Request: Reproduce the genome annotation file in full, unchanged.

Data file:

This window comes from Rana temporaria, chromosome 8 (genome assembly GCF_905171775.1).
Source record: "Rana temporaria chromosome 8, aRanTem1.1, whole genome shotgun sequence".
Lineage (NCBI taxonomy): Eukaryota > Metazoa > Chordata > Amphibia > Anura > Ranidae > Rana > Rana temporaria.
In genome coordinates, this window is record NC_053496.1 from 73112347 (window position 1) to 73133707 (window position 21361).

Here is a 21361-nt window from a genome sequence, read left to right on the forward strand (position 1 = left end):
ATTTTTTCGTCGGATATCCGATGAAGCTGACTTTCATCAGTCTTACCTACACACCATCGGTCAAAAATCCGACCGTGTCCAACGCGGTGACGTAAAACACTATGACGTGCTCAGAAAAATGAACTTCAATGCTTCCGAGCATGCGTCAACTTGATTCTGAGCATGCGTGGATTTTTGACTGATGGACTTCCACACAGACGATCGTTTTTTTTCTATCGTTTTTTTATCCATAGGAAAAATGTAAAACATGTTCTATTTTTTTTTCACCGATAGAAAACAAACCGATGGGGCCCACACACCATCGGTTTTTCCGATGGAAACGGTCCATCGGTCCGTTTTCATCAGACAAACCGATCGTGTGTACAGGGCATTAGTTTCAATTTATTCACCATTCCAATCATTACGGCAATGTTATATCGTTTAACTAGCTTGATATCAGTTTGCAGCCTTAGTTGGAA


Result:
This window comes from Rana temporaria, chromosome 8 (genome assembly GCF_905171775.1).
Source record: "Rana temporaria chromosome 8, aRanTem1.1, whole genome shotgun sequence".
Lineage (NCBI taxonomy): Eukaryota > Metazoa > Chordata > Amphibia > Anura > Ranidae > Rana > Rana temporaria.
In genome coordinates, this window is record NC_053496.1 from 73112347 (window position 1) to 73133707 (window position 21361).

Here is a 21361-nt window from a genome sequence, read left to right on the forward strand (position 1 = left end):
ATTTTTTCGTCGGATATCCGATGAAGCTGACTTTCATCAGTCTTACCTACACACCATCGGTCAAAAATCCGACCGTGTCCAACGCGGTGACGTAAAACACTATGACGTGCTCAGAAAAATGAACTTCAATGCTTCCGAGCATGCGTCAACTTGATTCTGAGCATGCGTGGATTTTTGACTGATGGACTTCCACACAGACGATCGTTTTTTTTCTATCGTTTTTTTATCCATAGGAAAAATGTAAAACATGTTCTATTTTTTTTTCACCGATAGAAAACAAACCGATGGGGCCCACACACCATCGGTTTTTCCGATGGAAACGGTCCATCGGTCCGTTTTCATCAGACAAACCGATCGTGTGTACAGGGCATTAGTTTCAATTTATTCACCATTCCAATCATTACGGCAATGTTATATCGTTTAACTAGCTTGATATCAGTTTGCAGCCTTAGTTGGAA